Download

Lecture 3 - Mineralogy






Advertisement
/ 24 []
Download Presentation
Comments
arty
From:
|  
(1257) |   (0) |   (0)
Views: 66 | Added:
Rate Presentation: 0 0
Description:
Lecture 3 - Mineralogy. http://www.soest.hawaii.edu/coasts/gg101/index.html. Atoms build . Earth’s Crust. Molecules build. Rocks build. Minerals build. Bingham Copper Mine – copper, silver, gold, molybdenum. What is a Mineral?. A mineral is a naturally occurring , inorganic solid
Lecture 3 - Mineralogy

An Image/Link below is provided (as is) to

Download Policy: Content on the Website is provided to you AS IS for your information and personal use only and may not be sold or licensed nor shared on other sites. SlideServe reserves the right to change this policy at anytime. While downloading, If for some reason you are not able to download a presentation, the publisher may have deleted the file from their server.











- - - - - - - - - - - - - - - - - - - - - - - - - - - - - - - - - - - - - - E N D - - - - - - - - - - - - - - - - - - - - - - - - - - - - - - - -




Slide 1

Lecture 3 - Mineralogy

http://www.soest.hawaii.edu/coasts/gg101/index.html

Slide 2

Atoms build

Earth’s

Crust

Molecules build

Rocks build

Minerals build

Slide 4

Bingham Copper Mine – copper, silver, gold, molybdenum

Slide 5

What is a Mineral?

A mineral is a naturally

occurring, inorganicsolid

with an orderly internal

arrangement of atoms

(called crystalline structure)

and a definite, but sometimes

variable, chemical composition

Page: 28[FCS1]Source?

Page: 28[FCS2]According to Gloss of Geol, “used in mfr of glass, enamel, HF acid; steel not mentioned. ???

Slide 6

Hawaii’s most common mineral – volcanic Olivine

Hawaii’s second most common

mineral – marine Calcite

Slide 7

How are minerals built?

Slide 8

Review the

structure of

an atom

Slide 9

Structure of the Atom -

8

If we drew a hydrogen atom to scale, making the nucleus

the diameter of a pencil, the electron would orbit about

0.5 km from the nucleus. The whole atom would be the size

of a baseball stadium…with so much empty space, how can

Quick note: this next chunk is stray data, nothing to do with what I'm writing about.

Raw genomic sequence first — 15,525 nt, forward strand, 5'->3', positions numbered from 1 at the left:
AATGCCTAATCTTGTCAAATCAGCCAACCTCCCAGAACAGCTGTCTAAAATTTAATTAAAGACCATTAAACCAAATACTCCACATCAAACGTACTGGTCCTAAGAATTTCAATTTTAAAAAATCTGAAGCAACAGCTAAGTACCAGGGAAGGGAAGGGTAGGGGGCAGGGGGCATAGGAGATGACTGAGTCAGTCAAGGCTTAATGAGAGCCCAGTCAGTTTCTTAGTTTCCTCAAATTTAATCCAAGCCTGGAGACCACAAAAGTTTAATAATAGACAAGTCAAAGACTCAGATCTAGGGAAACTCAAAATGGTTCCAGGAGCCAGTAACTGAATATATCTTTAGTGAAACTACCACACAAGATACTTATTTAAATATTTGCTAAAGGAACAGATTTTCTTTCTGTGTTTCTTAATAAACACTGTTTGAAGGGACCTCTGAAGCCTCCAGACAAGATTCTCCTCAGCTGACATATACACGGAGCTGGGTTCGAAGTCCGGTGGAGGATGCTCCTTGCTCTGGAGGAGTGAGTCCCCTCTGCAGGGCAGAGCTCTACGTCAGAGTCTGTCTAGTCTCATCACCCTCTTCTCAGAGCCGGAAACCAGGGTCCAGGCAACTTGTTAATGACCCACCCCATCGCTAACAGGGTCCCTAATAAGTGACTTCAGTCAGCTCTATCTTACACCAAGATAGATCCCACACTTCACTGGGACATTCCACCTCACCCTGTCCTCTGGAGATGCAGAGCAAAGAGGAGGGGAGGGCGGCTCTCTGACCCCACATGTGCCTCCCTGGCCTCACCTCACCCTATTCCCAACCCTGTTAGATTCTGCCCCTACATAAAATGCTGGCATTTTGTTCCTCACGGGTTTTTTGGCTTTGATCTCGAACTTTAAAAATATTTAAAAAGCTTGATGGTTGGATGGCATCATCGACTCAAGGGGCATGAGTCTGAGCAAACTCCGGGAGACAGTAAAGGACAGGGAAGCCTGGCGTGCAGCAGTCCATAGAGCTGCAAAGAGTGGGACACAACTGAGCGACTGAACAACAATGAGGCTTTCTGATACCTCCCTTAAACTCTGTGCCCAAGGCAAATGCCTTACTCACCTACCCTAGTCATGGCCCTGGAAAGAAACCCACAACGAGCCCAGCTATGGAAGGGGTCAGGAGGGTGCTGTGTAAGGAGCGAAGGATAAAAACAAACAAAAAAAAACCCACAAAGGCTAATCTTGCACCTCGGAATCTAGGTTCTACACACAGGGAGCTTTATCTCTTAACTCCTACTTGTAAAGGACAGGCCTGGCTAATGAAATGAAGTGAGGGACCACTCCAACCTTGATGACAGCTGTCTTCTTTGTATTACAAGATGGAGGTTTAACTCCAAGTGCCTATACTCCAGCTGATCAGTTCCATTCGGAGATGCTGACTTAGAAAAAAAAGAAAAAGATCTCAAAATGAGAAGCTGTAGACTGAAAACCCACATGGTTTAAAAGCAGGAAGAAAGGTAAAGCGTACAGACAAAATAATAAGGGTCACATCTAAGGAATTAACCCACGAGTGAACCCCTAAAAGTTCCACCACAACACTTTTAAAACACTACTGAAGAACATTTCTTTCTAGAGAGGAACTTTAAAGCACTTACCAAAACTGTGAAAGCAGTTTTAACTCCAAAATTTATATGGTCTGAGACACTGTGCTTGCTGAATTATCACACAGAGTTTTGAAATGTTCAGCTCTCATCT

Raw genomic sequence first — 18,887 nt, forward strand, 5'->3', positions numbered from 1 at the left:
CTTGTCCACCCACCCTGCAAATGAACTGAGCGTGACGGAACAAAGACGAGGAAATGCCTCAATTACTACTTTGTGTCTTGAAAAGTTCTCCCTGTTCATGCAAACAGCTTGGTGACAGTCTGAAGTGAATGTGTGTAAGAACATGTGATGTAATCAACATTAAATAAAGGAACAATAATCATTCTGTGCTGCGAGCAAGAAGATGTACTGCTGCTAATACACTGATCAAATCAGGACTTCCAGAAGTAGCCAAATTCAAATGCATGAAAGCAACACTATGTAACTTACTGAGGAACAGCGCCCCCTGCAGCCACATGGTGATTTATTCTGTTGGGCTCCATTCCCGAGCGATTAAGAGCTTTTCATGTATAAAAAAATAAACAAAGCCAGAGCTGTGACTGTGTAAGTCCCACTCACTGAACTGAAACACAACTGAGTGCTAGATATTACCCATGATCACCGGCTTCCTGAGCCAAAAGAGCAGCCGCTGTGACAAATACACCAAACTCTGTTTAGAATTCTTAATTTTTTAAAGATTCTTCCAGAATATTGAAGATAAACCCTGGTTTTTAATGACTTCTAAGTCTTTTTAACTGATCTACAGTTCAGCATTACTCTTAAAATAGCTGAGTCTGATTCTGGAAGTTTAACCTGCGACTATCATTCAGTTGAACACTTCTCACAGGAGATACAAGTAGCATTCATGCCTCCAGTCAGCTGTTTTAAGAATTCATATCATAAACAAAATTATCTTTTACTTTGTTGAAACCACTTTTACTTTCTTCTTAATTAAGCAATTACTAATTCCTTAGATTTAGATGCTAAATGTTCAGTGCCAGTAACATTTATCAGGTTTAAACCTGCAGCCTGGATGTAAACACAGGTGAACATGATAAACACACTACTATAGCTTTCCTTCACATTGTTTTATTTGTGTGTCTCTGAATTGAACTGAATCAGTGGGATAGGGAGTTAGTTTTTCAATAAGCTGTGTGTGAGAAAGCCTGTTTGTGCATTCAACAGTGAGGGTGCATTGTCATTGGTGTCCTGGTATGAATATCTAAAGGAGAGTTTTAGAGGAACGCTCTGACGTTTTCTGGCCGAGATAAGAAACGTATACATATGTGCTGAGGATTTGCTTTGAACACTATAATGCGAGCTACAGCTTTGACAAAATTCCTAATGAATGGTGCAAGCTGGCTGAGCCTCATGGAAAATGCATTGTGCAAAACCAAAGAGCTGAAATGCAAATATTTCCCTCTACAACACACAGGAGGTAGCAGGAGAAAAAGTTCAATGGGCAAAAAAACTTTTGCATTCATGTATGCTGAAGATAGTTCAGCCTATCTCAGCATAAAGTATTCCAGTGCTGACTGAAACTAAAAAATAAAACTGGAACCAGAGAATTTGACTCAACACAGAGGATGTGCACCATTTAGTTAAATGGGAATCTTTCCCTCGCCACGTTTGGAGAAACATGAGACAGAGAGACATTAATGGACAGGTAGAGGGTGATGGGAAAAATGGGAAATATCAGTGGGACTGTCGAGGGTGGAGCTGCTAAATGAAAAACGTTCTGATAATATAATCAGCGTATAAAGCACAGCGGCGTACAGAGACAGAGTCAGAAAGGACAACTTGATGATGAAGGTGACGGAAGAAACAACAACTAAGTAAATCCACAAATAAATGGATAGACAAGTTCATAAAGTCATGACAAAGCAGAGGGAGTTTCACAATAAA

our world feel so solid?

Octet Rule…filled outer orbital

Atomic Number…number of protons

Mass Number…number of protons and neutrons

Slide 10

Isotopes of an atom have variable

number of neutrons (mass number)

Most atoms exist in a charged

state due to the need to have

a filled outer shell - Ions

Slide 11

How are minerals built?

Slide 12

Octet Rule

Slide 13

Chlorine = 7 electrons in outer shell

Sodium = 1 electron in outer shell

NaCl

7 e- in outer shell

1 e- in outer

shell

Ionic Bonding

Slide 14

H20

Polar molecule

Oxygen = 6 electrons in outer shell

Hydrogen = 1 electron in outer shell

Covalent Bonding

Slide 15

46% oxygen (O2-)

28% silicon (Si4+)

8% aluminum (Al3+)

6% iron (Fe2+ or Fe3+)

4% magnesium (Mg2+)

2.4% calcium (Ca2+)

2.3% potassium (K1+)

2.1% sodium (Na1+)

These elements in a magma

chamber bond and form

minerals as the magma loses heat

Slide 16

Crystallization

Slow cooling allows fewer (larger)

crystals = coarse texture to rock

Rapid cooling leads to many small

crystals = smooth texture to rock

Slide 17

Most abundant elements? – silicon and oxygen

Silicon has 4 electrons in outer shell

= needs 4 more.

Oxygen has 6 electrons in outer shell

= needs 2 more.

(SiO4)4-

Oxygen still needs 1 more electron each

Slide 18

Silica tetrahedrons will form

minerals with crystalline structure

consisting of unlinked tetrahedra,

chains, double chains, and sheets.

Slide 19

Single tetrahedron

(SiO4)4-

Single chain

(SiO3)2-

Double chain

(Si4O11)6-

Silicate sheet

(Si2O5)2-

Three-dimensional

framework

Chains of silicates

form because Oxygen bonds with Silicon a second time

(Si3O8)4-

Slide 20

Silicon tetrahedrons form chains

(SiO3)2-

Metallic cations fit inside the chains

aluminum (Al3+)

iron (Fe2+ or Fe3+)

magnesium (Mg2+)

calcium (Ca2+)

potassium (K1+)

sodium (Na1+)

Slide 21

Cations move into spaces in

silicate structures, but

they will only form compounds

that have no charge – neutral

(positive charges must

equal negative charges)

Pairs of cations that

substitute for each

other

Slide 22

Must result in a

neutral compound

Silicon tetrahedrons form chains

(SiO3)2-

One cation may

push another out of the

latticework

Single substitution

Fe

Mg

Substitution

Metallic cations fit inside the chains

aluminum (Al3+)

iron (Fe2+ or Fe3+)

magnesium (Mg2+)

calcium (Ca2+)

potassium (K1+)

sodium (Na1+)

Na

Ca

Double substitution

Si

Al

Slide 23

Charge Size (nm)

46% oxygen (O2-) 0.132

2.3% potassium (K1+) 0.133

6% iron (Fe2+ or Fe3+) 0.064

4% magnesium (Mg2+) 0.066

28% silicon (Si4+) 0.042

8% aluminum (Al3+) 0.050

2.4% calcium (Ca2+) 0.099

2.1% sodium (Na1+) 0.097

Atoms in

a pair push

each other

out of

position

Cation Substitution: Mineral must be neutral

Na/Ca, Al/Si and Fe/Mg

Olivine: single tetrahedron (SiO4)4-

[Fe22+(SiO4)4-] or [Mg22+(SiO4)4-]

+4 +4 –8=0 or +4 +4 –8=0

Single

Substitution

Fe Mg

Feldspar: 3-D framework (Si3O8)4-

[Na1+Al3+Si34+O82-]or [Ca2+Al23+Si24+O82-]

+1 +3 +12 –16=0 or +2 +6 +8 –16=0

Double Na Ca

Substitution Al Si

Slide 24

As the Si and O build crystalline structures and the metallic cations play single and double substitution, the entire magma chamber grows into a solid mass of minerals….


Copyright © 2014 SlideServe. All rights reserved | Powered By DigitalOfficePro